A panel tasked with drawing up Egypt's new constitution held its first meeting Wednesday, despite a boycott by liberal members who accuse the Islamists that dominate the committee of trying to hijack the charter-writing process.
The bitter dispute over the makeup of the panel erupted over the weekend after parliament, where the Muslim Brotherhood and ultraconservative Salafis hold an overwhelming majority, named nearly 60 of their supporters to the committee and only six women and six Christians. That triggered an outcry from liberals and secular-minded Egyptians, who say the constitution should be written by a broad swath of Egyptian society and not by a parliamentary majority.
At the constitutional committee's first session Wednesday, a quarter of its members were absent. Nearly 20 people already have pulled out from the committee to protest what they describe as the Islamists' attempt to monopolize the charter-writing process. Among those to withdraw their support are major liberal and leftist political groups _ including the Egyptian Bloc, the Wafd party, and the Socialist Alliance.
Egypt's Supreme Constitutional Court withdrew its representative from the panel Wednesday.
At Wednesday's session, two panel members walked out in protest after the committee elected parliamentary speaker and Brotherhood member Saad el-Katatni as its chief _ despite demands that the session be postponed until the crisis is resolved.
Wahid Abdel-Meguid, a liberal lawmaker from the Brotherhood-led alliance, said he left the session along with another lawmaker because holding the panel's first session without a quarter of its members "sends a negative message ... and complicates the crisis."
Based on Egypt's interim constitution, the parliament was tasked with selecting the 100-member panel which would write the charter, effectively giving Islamists the upper hand in choosing the panel.
Liberals and leftists say the selection process was murky and dominated by parliament's Islamist majority.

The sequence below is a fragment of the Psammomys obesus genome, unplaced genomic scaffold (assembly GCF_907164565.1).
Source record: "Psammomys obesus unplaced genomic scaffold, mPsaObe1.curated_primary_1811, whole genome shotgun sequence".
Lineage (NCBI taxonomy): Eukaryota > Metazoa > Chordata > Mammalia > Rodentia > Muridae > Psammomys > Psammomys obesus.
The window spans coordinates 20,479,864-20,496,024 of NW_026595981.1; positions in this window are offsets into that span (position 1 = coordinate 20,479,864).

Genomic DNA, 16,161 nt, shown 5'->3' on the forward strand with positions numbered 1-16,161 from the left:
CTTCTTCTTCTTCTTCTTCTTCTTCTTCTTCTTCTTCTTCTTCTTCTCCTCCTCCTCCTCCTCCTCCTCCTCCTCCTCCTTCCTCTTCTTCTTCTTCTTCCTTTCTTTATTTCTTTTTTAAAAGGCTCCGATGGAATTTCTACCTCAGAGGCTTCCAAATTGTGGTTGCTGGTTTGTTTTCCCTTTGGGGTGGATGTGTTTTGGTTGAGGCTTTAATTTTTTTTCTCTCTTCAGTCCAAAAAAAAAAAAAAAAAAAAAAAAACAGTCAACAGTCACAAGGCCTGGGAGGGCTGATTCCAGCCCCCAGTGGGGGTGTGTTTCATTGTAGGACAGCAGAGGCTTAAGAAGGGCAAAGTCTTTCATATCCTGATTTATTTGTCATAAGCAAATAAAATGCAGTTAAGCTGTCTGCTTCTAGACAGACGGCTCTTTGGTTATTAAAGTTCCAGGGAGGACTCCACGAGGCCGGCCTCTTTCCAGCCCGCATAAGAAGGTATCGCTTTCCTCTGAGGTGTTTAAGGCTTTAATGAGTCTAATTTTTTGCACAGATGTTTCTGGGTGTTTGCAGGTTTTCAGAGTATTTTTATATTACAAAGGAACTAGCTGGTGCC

But the critics are divided on how to proceed: Some are still hoping to change the panel's composition, while others have challenged its makeup before the courts. Some have even said they will launch a separate constitution writing process to ensure it is more representative.
Deepening the disagreement, which has pitted Islamists against the country's secular forces, some liberal politicians have called on the ruling military to intervene to settle the dispute.
Abdel-Meguid said talks are under way to try to diffuse the crisis before the panel convenes again next week.
Military ruler Field Marshal Hussein Tantawi met Tuesday with lawmakers in an attempt to mediate. Afterward, he said that "the constitution must be in the hands of all Egyptians, because it will for a long time chart the road Egypt takes internally and externally."
Tantawi is expected to meet with lawmakers again Thursday.
The Brotherhood rejected allegations that it is trying to hijack the constitution, and said the percentage of Islamists on the committee corresponds to their election victory.
Ahmed al-Banna, the son of the Brotherhood's founder and a member of its senior decision-making body, said the Islamist group _ not liberals _ is the victim of a "grave injustice."
"Democracy gives the majority the right to rule, but we can't rule because the minority wants to force its will on us," he said. "Is this rational?"
The standoff over the constitution comes against the backdrop of an increasingly public power struggle between the military rulers and the powerful Brotherhood. The Islamist group is pressing the generals to sack the current military-backed government in favor of a Brotherhood-led Cabinet, and has declared it is considering nominating a candidate for the presidential elections scheduled in May.
If the Brotherhood does indeed field a candidate, it would reverse an earlier pledge not to contest the office _ a move many believe would undo a tacit power-sharing agreement between the Islamists and the generals.
The generals are believed to be aiming to back a consensus candidate for president _ one that would have Brotherhood backing but would also protect the military's interests. Such a candidate has not emerged.
On Wednesday, Tantawi pardoned Ayman Nour, a prominent opposition politician who appeals to the liberals and who has also worked closely with the Islamists. The pardon clears an obstacle that would have prevented Nour, who has said he would run for president, from holding public office.
Nour served four years of a five-year prison sentence for allegedly forging signatures on petitions to register his political party in 2005 when he ran against Mubarak in elections. At the time, Nour called the sentence a political punishment for his decision to challenge Mubarak.
Tantawi's pardon restores Nour's full political rights, clearing the way for a potential presidential run.